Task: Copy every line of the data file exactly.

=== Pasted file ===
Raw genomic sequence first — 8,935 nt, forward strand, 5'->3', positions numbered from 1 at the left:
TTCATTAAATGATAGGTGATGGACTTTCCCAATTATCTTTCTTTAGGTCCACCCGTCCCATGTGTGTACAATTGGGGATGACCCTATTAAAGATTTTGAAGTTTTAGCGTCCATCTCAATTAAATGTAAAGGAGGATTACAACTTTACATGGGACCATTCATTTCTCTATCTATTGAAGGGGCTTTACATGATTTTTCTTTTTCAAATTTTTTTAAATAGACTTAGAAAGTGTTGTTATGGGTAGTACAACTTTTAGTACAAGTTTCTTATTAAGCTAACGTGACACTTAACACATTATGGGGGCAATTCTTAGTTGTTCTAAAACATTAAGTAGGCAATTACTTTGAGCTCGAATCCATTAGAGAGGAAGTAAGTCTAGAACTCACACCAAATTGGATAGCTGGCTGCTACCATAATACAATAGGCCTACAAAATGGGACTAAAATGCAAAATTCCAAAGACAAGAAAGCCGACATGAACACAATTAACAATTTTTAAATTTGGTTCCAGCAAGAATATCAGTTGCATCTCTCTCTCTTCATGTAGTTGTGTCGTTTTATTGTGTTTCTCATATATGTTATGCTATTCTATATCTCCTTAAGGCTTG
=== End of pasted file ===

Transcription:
Raw genomic sequence first — 8,935 nt, forward strand, 5'->3', positions numbered from 1 at the left:
TTCATTAAATGATAGGTGATGGACTTTCCCAATTATCTTTCTTTAGGTCCACCCGTCCCATGTGTGTACAATTGGGGATGACCCTATTAAAGATTTTGAAGTTTTAGCGTCCATCTCAATTAAATGTAAAGGAGGATTACAACTTTACATGGGACCATTCATTTCTCTATCTATTGAAGGGGCTTTACATGATTTTTCTTTTTCAAATTTTTTTAAATAGACTTAGAAAGTGTTGTTATGGGTAGTACAACTTTTAGTACAAGTTTCTTATTAAGCTAACGTGACACTTAACACATTATGGGGGCAATTCTTAGTTGTTCTAAAACATTAAGTAGGCAATTACTTTGAGCTCGAATCCATTAGAGAGGAAGTAAGTCTAGAACTCACACCAAATTGGATAGCTGGCTGCTACCATAATACAATAGGCCTACAAAATGGGACTAAAATGCAAAATTCCAAAGACAAGAAAGCCGACATGAACACAATTAACAATTTTTAAATTTGGTTCCAGCAAGAATATCAGTTGCATCTCTCTCTCTTCATGTAGTTGTGTCGTTTTATTGTGTTTCTCATATATGTTATGCTATTCTATATCTCCTTAAGGCTTG